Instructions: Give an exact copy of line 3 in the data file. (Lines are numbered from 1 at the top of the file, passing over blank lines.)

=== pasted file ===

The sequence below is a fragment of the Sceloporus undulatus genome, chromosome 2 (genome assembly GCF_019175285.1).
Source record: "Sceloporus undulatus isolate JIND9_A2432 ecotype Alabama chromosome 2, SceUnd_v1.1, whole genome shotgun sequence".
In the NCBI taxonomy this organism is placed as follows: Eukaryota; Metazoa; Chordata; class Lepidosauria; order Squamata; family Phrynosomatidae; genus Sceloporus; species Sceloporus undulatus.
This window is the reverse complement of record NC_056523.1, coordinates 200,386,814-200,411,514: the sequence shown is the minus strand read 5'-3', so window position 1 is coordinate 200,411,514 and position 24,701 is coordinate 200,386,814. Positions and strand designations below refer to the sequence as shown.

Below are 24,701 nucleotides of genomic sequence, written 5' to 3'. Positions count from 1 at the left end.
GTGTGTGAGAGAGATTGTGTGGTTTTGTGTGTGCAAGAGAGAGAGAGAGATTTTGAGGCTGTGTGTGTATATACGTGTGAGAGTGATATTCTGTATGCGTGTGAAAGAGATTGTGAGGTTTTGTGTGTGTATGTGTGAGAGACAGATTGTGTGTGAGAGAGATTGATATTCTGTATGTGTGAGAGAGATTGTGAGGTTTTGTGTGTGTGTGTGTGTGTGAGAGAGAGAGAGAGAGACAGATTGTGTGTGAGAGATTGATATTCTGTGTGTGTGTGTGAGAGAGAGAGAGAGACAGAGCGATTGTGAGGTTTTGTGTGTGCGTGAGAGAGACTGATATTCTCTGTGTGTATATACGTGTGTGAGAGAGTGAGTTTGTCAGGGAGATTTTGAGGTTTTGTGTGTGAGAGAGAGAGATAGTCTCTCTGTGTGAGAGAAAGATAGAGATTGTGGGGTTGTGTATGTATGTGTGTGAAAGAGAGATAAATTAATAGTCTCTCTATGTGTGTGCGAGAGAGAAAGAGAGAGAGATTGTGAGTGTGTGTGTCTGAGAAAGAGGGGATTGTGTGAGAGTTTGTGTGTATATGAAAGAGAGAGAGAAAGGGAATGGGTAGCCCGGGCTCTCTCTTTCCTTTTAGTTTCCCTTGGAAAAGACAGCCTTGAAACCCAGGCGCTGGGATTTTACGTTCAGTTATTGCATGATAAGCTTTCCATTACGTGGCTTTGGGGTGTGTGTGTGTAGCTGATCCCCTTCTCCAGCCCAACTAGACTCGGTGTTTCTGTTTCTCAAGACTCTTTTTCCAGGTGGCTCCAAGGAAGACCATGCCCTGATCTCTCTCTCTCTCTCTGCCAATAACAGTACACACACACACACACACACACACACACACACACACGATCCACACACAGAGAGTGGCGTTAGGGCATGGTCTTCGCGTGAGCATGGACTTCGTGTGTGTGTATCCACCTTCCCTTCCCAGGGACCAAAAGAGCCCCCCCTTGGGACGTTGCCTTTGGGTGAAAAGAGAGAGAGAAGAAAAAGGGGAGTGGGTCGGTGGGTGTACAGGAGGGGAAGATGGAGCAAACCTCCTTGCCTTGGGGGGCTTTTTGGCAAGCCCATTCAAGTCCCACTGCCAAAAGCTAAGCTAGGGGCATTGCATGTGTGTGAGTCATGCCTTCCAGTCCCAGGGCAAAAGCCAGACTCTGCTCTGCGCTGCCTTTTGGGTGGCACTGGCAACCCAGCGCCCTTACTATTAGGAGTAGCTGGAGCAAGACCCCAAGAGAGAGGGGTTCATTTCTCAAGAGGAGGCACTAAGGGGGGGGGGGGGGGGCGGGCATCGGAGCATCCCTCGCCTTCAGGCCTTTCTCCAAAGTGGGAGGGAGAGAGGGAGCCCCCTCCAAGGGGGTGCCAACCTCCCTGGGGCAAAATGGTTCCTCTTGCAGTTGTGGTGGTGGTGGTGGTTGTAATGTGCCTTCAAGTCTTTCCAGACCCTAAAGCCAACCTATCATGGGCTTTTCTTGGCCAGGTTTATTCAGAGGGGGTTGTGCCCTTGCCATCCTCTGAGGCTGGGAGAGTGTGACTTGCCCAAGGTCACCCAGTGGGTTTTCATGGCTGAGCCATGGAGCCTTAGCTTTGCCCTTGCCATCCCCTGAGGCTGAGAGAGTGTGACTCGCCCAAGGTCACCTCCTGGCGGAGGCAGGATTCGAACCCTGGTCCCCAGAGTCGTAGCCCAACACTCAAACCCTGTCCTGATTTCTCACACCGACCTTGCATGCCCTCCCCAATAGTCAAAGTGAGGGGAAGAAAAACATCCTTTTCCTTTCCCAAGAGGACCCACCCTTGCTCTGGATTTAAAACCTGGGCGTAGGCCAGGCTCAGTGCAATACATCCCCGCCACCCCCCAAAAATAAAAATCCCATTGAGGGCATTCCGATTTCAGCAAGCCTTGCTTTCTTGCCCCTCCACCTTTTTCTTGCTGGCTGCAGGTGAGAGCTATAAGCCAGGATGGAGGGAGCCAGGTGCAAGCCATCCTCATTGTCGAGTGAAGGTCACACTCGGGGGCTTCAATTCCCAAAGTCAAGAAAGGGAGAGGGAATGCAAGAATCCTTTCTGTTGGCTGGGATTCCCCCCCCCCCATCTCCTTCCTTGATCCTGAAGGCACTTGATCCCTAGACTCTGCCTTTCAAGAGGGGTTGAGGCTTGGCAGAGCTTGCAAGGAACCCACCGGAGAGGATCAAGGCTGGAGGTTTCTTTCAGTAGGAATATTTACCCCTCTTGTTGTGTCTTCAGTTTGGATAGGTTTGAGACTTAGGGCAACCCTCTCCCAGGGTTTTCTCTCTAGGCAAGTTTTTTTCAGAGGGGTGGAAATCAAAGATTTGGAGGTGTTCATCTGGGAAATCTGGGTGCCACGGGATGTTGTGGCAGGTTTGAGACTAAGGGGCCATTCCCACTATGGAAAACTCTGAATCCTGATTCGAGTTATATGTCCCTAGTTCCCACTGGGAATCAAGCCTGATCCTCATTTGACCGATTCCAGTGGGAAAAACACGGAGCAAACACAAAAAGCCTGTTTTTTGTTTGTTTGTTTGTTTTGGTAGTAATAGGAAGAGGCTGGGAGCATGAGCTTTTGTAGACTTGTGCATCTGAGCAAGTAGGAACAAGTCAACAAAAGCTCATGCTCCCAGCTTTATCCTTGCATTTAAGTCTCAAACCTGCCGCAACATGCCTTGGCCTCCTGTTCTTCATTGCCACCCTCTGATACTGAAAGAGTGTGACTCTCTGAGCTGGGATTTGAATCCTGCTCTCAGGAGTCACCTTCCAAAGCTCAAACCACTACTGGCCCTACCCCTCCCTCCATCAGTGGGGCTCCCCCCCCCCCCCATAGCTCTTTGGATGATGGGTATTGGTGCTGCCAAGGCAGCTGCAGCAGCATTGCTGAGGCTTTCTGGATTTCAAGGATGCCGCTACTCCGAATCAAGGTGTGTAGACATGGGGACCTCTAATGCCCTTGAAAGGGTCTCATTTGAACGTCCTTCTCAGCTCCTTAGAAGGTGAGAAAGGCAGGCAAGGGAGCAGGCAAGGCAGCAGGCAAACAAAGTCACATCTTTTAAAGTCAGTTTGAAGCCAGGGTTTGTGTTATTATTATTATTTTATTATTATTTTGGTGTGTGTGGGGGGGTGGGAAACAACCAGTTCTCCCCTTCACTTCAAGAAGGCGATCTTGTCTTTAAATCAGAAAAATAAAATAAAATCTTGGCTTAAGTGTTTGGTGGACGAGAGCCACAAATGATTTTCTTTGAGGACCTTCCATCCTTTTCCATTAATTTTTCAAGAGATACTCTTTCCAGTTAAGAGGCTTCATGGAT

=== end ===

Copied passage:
In the NCBI taxonomy this organism is placed as follows: Eukaryota; Metazoa; Chordata; class Lepidosauria; order Squamata; family Phrynosomatidae; genus Sceloporus; species Sceloporus undulatus.